The importance of outerwear for Northern men has a long history. The emergence of the Scuttlers, style-conscious adolescent gangs in 1870s Manchester, coincided with the emergence of 'monkey parades' in which working-class men took to the streets each Sunday to parade in their finest attire. A century later, with the emergence of the Perry Boys, Dressers and Casuals of the 1970s, it was on the football terraces that Northern men continued to flaunt their best rig-outs. Because of their inherent one-upmanship, it wasn't long before these men had discovered and adopted the latest Italian outerwear from C.P. Company. It is a relationship that has lasted 50 years and is currently explored in the current exhibition CINQUANTA in Darwen, Lancashire, as part of the British Textile Biennial.As part of a series of events organised by the Westminster Menswear Archive, Paul Harvey, Aitor Throup, Lorenzo Osti, and Gary Aspden addressed their personal and professional relationships with the brand. What became apparent was the significance of location and time in the history of C.P. Company.

Paul Harvey spoke about how exciting it was that the exhibition was in the North. He said, "This idea of this company that comes from Bologna, a very exotic and beautiful city in Italy and the world it clashes with this world in Darwen, is I think incredibly interesting. It's something incredibly risky, I mean, I don't think that many brands would do it, but I think it's been a brilliant idea."

While Aitor Throup revealed that it was on the terraces at Burnley FC that he first encountered a Mille Miglia jacket: "When I was about 13, I suddenly became aware of this uniform, and it left a feeling inside me that hasn't left me yet. It deeply inspired me. Something had happened where C.P. Company had managed to embed fantasy into reality.

Lorenzo confessed that it was only relatively recently realised the almost fanatical adulteration that Northern men had for his father, Massimo Osti and C.P. Company. Indeed, this obsessiveness was on display at last Thursday's private view, with as many grails on display on the men attending the event as in the actual exhibition.

The audience and the exhibition demonstrated how skilfully the brand has navigated the inherent demands of time within the fashion business to develop outerwear that has outlasted the mere vagaries of fashion to become timeless.

Given the time-based nature of fashion, it is probably unsurprising that most brands prefer to operate within a linear understanding of time. In this system, fashion is highly regulated and adheres to a strict timetable for its creation, production, and consumption. This temporal regulation demands that each season brands present themselves to the consumer as being at the forefront of endless innovation and advancement. However, this fabrication of time within the fashion system simultaneously elevates the new and dismisses its past. It means that fashion companies rarely reflect on their history without wanting to revise it.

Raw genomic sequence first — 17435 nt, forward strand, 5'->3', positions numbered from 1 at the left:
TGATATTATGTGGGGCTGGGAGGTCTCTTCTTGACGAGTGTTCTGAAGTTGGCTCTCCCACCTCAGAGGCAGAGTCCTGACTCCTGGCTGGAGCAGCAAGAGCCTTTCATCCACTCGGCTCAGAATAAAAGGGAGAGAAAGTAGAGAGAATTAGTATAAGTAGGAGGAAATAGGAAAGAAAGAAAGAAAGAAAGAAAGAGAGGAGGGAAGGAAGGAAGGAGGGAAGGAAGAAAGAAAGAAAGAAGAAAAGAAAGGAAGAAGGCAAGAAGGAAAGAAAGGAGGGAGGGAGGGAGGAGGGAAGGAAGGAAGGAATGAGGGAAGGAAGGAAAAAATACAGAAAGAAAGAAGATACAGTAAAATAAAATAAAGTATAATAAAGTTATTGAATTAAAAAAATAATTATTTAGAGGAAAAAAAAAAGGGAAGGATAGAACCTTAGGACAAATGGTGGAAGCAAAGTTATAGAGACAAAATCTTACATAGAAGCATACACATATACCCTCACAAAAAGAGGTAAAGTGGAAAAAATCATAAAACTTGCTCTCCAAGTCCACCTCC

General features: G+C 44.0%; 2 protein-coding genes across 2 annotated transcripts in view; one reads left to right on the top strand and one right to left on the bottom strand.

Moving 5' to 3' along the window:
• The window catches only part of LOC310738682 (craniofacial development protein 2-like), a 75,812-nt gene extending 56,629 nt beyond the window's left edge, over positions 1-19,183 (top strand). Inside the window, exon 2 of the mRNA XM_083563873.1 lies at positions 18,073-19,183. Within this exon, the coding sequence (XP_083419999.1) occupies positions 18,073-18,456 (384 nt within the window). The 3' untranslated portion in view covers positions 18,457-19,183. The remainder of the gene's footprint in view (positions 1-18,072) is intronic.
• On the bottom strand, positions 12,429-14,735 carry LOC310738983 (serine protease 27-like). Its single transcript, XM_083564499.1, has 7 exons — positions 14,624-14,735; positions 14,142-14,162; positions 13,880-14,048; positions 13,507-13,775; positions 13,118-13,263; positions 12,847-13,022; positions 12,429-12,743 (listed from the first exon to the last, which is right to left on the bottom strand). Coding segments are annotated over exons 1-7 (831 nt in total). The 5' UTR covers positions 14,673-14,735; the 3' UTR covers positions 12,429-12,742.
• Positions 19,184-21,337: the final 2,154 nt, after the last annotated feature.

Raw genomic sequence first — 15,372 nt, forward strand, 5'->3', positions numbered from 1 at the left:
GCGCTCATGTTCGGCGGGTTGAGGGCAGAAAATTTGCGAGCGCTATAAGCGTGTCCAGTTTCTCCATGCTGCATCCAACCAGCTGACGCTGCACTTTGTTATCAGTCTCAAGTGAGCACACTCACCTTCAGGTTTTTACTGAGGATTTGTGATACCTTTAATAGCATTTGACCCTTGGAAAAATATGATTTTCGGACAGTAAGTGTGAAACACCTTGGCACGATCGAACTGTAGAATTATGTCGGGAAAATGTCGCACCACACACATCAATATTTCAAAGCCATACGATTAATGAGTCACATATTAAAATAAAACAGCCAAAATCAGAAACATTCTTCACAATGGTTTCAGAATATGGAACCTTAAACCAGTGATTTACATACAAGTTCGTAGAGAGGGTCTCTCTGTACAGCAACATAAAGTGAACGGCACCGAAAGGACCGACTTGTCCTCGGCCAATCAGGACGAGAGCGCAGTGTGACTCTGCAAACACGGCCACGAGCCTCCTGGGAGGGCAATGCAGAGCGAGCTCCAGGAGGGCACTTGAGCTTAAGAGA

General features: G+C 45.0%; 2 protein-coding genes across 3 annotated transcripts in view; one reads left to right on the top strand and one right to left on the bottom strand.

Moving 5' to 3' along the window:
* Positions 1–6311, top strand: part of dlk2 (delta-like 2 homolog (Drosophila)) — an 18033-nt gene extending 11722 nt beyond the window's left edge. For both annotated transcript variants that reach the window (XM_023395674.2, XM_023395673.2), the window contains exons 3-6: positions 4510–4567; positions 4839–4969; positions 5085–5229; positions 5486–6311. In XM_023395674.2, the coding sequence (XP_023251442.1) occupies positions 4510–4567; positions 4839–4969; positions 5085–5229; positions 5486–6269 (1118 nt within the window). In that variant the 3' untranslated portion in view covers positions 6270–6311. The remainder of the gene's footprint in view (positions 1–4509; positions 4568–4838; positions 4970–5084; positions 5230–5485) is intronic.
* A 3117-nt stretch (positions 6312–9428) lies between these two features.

However, while C.P. Company appears to follow a similar linear approach to time, with seasonal collections included in the fashion calendar, many of its design approaches are purposely antilinear. It has continuously looked to its past to imagine the future, and in doing so, has evolved a fashion-specific perspective to how it interprets time.

The anniversary book C.P. Company 971 – 021. An Informal History of Italian Sportswear made this evident. Fifty individuals wore their favourite garments from the brand's history. Despite featuring clothing spanning five decades, the men managed to look both modern and contemporary.

C.P. Company's CINQUANTA archive show in Darwen, Lancashire, exemplifies their antilinear approach to design. Rather than being shown in chronological order, the garments are categorised by referencing their materiality. Sections are devoted to Nylon, Rubber Flax, and Tinto Terra. Or they are presented to examine ongoing design methods, such as Hybrid Outerwear or Continuative Garments, emphasising the circularity of these approaches to design.

The exhibition's layout further emphasises this analysis of the clothing as evidence of their antilinear approach to design. Each garment is presented forensically, mounted between Perspex sheets like massive slides to be examined under a microscope. Giant racks allow the viewer to move each slide, and in doing so, illuminate a large digital screen with additional information about the outfit.